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How the Tax Laws for Divorce Will Turn Upside Down in 2019

The 4 key changes and how splitting couples should plan for them


Part of the Political Issues and Policies Special Report

Nobody ever said going through divorce is easy. Aside from the normal emotions of a broken relationship and family, there’s the paperwork, the attorneys, the courts and, of course, the money. As if dividing up assets wasn’t difficult enough, new tax changes taking effect in January 2019 could add a significant amount of stress to divorces after this year.

Here’s what you need to know if you think you might divorce in 2019 or beyond:

4 Coming Tax Changes Regarding Divorce

There are our key tax changes regarding divorce starting in 2019.

1. Alimony paid will no longer be tax-deductible and alimony received will no longer be taxable income. For decades, alimony — typically paid by men — has been tax deductible for the person paying it and taxable income for the person receiving it (typically women). But that basic tenet of divorce will no longer apply next year and beyond, due to provisions in the big 2017 tax law.

This could make the process of divorcing extra sticky, overly emotional and significantly uglier. The law change stands to be the biggest dividing issue in divorces in 2019 and, by some estimates, will raise $6.9 billion for the government over next 10 years.

As a result of the new tax treatment, high-income divorcing spouses will aggressively fight to pay less in alimony, since the government will no longer subsidize these payments via the tax deduction. (This could hurt finances for some women, whose income typically falls sharply after a divorce.) Lower-income spouses will likely fight to get as much alimony as possible, since the tax burden will be removed and the payments will go further.

Calculations by Boston University economics professor Laurence Kotlikoff in the Analyze My Divorce Settlement estimator from his company, Economic Security Planning ($99 per year for individuals), have found that the new tax law will likely result in smaller alimony payments.

Incidentally, legal fees paid to attorneys helping secure alimony will no longer be tax deductible in 2019 or after.

You’ll need to have a signed agreement before December 31, 2018 in order to continue to play by the traditional tax rules for alimony.

2. People who are already divorced will be grandfathered in, but if their agreements are modified in 2019 or beyond, they could be subject to the new rules, too.. If the modification states that it is to be governed by the new rules, then the new rules will apply. If the modification says nothing, however, the old rules will apply.

Consequently, people should be extremely cautious when modifying divorce agreements in 2019 and beyond.

3. Pre- and post-nuptial agreements may be affected by the tax changes, too. The new rules may nullify many of the items in such agreements, so all pre- and post-nuptial agreements should be reviewed by a financial consultant, an attorney or both.

Don’t get caught flat-footed and re-negotiate terms if necessary.

4. One more thing couples divorcing in 2019 or after should keep in mind: Children won’t be the tax deduction they used to be. The 2017 tax law eliminated the $4,050 exemption for each dependent, through 2025. The child tax credit (which offsets taxes owed, dollar for dollar), however, has doubled from $1,000 to $2,000.

Remember, too, that the standard deduction has almost doubled because of the 2017 tax law. Single taxpayers in 2019 will see a standard deduction of $12,000; it was $6,350 in 2017.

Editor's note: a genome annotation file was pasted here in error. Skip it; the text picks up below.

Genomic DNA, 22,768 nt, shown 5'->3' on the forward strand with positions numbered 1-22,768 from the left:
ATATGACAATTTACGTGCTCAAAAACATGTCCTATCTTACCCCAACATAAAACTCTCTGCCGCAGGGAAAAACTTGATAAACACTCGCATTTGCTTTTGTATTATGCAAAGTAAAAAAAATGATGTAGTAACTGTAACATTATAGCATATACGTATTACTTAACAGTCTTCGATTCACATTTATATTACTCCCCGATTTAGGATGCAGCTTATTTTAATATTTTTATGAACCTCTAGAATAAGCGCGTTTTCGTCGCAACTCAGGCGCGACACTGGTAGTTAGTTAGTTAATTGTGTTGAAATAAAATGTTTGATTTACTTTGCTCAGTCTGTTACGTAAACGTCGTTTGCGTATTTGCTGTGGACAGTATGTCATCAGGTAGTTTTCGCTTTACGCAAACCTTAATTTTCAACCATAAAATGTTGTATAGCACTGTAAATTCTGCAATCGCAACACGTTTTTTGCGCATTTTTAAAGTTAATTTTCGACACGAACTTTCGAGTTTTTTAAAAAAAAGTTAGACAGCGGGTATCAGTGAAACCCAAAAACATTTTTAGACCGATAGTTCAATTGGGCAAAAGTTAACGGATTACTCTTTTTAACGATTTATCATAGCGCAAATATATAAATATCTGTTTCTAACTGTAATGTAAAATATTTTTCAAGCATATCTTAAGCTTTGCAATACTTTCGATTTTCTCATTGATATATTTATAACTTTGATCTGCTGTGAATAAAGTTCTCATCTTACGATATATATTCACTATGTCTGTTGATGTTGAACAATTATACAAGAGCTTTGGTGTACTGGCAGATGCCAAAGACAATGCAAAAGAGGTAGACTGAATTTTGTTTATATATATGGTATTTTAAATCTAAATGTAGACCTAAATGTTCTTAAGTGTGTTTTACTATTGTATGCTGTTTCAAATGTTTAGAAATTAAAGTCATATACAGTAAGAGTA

3 Tips on Divorce and Taxes for 2019

If you’ll be going through a divorce in the new year, here are some things you will want to think about:

Know the good from the bad. With the new laws, you, your spouse, both attorneys and any financial adviser the two of you will use should be looking at all the angles. Alimony might be the headline here, but it is far from the only asset involved in a divorce.

Know the good assets from the bad assets, tax-wise.

If you are the higher-income spouse, consider giving an Individual Retirement Account (IRA) to the lower income spouse, if applicable, because that shifts the tax burden to the receiver when that IRA is accessed. If you’re the lower-income spouse, know that you would inherit that burden.

Both parties should carefully consider their total tax equations and find the best overall comprehensive way to benefit financially over the short- and long-term.

Slow your roll. Don’t be among the first guinea pigs to file for divorce in the new economics of divorce next year.  As attorneys and financial advisers navigate the new world, they will discover patterns, learn new angles and tricks and be better prepared to position you for financial success in your divorce.

Take your lumps. You might consider taking (or giving) a lump sum divorce payment instead of monthly payouts in order to invest, pay for home repairs, or simply to be able to move on quickly.

Every financial situation is unique, so if receiving one large payment annually enables you to responsibly strengthen your fiscal situation, give it serious thought.

In a divorce, finances can lead to difficult processes and hard feelings. So as the new tax laws complicate the rules for couples in 2019, financial advisers and attorneys will need to help them navigate the new terrain together, looking for the best equations and answers.

Dean Hedeker
By Dean Hedeker
Dean Hedeker is owner and principal of Hedeker Wealth in Lincolnshire, Ill. He has more than 35 years of experience in estate and financial planning and wealth management. He is also an attorney at law and a Certified Public Accountant, and can be reached at [email protected]

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